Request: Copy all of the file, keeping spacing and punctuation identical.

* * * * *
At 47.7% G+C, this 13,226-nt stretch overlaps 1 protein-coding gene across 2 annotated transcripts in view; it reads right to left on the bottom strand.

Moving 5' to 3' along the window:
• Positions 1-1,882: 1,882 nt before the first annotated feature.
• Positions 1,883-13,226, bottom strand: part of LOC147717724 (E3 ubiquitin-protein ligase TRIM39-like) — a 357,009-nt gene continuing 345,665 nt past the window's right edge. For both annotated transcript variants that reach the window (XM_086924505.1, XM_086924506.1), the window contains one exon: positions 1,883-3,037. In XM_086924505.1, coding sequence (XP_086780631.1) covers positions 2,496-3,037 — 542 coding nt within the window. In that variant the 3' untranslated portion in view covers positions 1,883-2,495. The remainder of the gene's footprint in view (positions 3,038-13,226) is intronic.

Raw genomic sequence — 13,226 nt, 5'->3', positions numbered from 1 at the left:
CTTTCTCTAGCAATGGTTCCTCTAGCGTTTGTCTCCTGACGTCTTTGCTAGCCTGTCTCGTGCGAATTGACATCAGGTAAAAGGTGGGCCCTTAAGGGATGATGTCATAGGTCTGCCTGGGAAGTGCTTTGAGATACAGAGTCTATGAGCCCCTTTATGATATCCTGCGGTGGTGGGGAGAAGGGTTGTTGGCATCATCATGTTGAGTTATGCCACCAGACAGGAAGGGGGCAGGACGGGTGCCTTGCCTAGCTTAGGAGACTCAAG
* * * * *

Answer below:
At 47.7% G+C, this 13,226-nt stretch overlaps 1 protein-coding gene across 2 annotated transcripts in view; it reads right to left on the bottom strand.

Moving 5' to 3' along the window:
• Positions 1-1,882: 1,882 nt before the first annotated feature.
• Positions 1,883-13,226, bottom strand: part of LOC147717724 (E3 ubiquitin-protein ligase TRIM39-like) — a 357,009-nt gene continuing 345,665 nt past the window's right edge. For both annotated transcript variants that reach the window (XM_086924505.1, XM_086924506.1), the window contains one exon: positions 1,883-3,037. In XM_086924505.1, coding sequence (XP_086780631.1) covers positions 2,496-3,037 — 542 coding nt within the window. In that variant the 3' untranslated portion in view covers positions 1,883-2,495. The remainder of the gene's footprint in view (positions 3,038-13,226) is intronic.

Raw genomic sequence — 13,226 nt, 5'->3', positions numbered from 1 at the left:
CTTTCTCTAGCAATGGTTCCTCTAGCGTTTGTCTCCTGACGTCTTTGCTAGCCTGTCTCGTGCGAATTGACATCAGGTAAAAGGTGGGCCCTTAAGGGATGATGTCATAGGTCTGCCTGGGAAGTGCTTTGAGATACAGAGTCTATGAGCCCCTTTATGATATCCTGCGGTGGTGGGGAGAAGGGTTGTTGGCATCATCATGTTGAGTTATGCCACCAGACAGGAAGGGGGCAGGACGGGTGCCTTGCCTAGCTTAGGAGACTCAAG